So take the next step. I encourage you to check out the website and consider joining the mailing list (remember no commitment) or become a fan on Facebook. You can also follow them on twitter @cbusgivesback which is how I found out about the group and got involved. The leadership team is always looking for event leaders. This is a great way to work with a cause you are particularly passionate about. Columbus Gives Back is a great opportunity to serve, meet new people while having fun in Columbus. Hopefully I’ll see you at a future event.
cc license, alykat
When meeting someone for the first time you should be able to give them a quick summary of who you are and what you do. Your ‘elevator pitch’ is an approximately thirty second story to tell during a brief elevator ride to a hypothetical top floor. I like to think that I used to have a decent pitch ready to give. It went something like this, “I’m a public relations student who wants to work in the non-profit sector when I graduate. I love meeting people, volunteering, playing tennis, etc.” While all of those things are still true I find that my pitch has been changing lately, or in come cases disappearing.
I’m starting to ask myself where I want to go next. I would still love to work in the non-profit sector one day but I’m starting to see other possibilities. Too many possibilities – that’s my issue. There are a lot of things I could do, careers I could pursue, dreams I could bring to life. How do I explain to others where I am going if I have no idea myself?
Now when I meet new people it feels like I’m rambling off a million different thoughts and ideas. This isn’t exactly an awful problem to have. I’m excited for new possibilities. It’s great to question yourself and reevaluate your goals. I know that I’ll find my pitch again soon. Until then, let’s hope we don’t meet in an elevator.
One of my favorite volunteer projects to organize with Circle K is a “rake and run.” We borrow the school van and drive around Westerville looking for random front yards still covered with leaves. I’ve been told some Circle K clubs rake the leaves when no one is home and then leave a note at the door. We like to ask the homeowners for permission first, but most are extremely grateful for the offer. Typically there is a reason the yard hasn’t been taken care of – perhaps they are elderly, living alone, very busy or have something else holding them back.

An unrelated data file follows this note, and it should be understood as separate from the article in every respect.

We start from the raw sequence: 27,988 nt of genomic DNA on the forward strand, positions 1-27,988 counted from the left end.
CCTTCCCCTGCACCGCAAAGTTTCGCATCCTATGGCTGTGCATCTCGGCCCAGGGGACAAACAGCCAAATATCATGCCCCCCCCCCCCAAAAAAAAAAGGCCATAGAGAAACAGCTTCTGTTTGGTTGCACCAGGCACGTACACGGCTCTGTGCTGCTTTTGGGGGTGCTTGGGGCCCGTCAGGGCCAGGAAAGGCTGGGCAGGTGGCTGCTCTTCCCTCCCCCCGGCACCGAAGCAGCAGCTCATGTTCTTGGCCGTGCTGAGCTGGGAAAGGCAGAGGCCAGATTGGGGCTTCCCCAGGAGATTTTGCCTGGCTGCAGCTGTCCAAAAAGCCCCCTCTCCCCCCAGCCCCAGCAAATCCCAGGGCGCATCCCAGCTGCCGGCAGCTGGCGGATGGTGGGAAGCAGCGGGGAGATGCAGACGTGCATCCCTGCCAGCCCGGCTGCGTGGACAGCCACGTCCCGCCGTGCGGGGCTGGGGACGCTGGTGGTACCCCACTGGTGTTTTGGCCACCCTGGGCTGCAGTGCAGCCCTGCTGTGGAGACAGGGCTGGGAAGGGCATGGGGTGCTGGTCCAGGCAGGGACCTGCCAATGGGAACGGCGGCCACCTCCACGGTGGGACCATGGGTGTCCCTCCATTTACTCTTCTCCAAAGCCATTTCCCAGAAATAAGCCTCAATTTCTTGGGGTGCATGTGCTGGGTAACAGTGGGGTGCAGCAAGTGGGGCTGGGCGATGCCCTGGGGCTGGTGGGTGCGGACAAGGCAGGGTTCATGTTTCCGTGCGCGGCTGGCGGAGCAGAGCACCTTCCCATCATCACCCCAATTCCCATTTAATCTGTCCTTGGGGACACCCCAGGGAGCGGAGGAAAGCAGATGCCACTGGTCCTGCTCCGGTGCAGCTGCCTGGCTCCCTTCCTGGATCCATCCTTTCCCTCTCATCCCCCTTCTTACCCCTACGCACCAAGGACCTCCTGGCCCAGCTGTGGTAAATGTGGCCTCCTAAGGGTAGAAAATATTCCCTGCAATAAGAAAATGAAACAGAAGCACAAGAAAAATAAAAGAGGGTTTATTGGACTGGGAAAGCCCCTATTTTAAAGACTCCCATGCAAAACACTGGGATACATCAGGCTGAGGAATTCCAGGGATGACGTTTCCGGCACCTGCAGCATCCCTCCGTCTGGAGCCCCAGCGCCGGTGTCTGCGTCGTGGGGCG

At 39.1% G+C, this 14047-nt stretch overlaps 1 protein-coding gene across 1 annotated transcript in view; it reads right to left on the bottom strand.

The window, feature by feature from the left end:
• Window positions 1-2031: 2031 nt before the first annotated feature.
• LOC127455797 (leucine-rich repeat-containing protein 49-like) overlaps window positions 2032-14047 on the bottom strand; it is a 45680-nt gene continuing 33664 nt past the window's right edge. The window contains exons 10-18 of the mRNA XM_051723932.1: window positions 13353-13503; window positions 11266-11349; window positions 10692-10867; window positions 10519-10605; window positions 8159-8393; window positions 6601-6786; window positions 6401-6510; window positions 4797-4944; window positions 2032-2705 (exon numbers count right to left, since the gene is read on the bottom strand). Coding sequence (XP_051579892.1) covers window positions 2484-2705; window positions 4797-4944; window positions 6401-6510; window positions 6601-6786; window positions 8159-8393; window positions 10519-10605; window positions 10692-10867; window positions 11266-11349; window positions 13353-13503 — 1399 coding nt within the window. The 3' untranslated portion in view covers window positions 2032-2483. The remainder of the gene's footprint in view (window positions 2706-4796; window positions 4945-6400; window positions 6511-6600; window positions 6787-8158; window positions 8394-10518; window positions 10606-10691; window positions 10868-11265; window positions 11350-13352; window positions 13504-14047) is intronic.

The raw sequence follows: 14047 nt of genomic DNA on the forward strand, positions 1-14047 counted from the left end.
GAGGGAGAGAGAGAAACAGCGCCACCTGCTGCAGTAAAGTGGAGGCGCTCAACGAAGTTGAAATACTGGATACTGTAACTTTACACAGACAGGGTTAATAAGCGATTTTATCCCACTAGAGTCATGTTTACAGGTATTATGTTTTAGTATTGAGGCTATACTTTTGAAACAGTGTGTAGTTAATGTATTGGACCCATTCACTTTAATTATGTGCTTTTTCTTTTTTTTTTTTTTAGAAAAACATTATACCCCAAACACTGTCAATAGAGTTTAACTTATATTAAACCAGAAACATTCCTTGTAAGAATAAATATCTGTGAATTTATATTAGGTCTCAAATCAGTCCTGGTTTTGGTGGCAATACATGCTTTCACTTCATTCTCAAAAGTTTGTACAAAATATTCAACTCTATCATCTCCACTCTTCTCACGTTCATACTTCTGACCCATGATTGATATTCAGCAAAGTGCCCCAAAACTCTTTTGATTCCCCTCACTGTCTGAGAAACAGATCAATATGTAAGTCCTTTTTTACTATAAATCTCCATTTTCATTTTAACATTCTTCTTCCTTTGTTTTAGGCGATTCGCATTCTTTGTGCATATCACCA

Part of the reason I like rake and runs so much is the instant feedback and gratitude from those you are helping. It generates such a genuine response. Let’s face it, how often does someone knock on your door and ask to do a few hours of yard work free of charge? We are not interested in donations, delivering a message or handing out literature. It is just a random act of kindness, helping out a stranger, no strings attached. The women we met this week probably thanked us ten times. There were four of us working and it took about an hour and a half to finish the front yard. Meaning it would have taken this woman living alone at least six hours to finish the job on her own, maybe more.
Another gratifying part of this project is the effect is has on the students volunteering. I took three sophomore with me who have been involved with Circle K since last year. There was a moment where one girl stopped, looked at me, and said, “I’m glad I don’t have to do this alone.” It was really powerful, because I think she realized the impact of her actions on someone else. It was also a great reminder of why we choose to serve others.
You don’t have to be a volunteer extraordinaire to rake leaves. It’s easy, but sometimes a simple good deed can be really meaningful.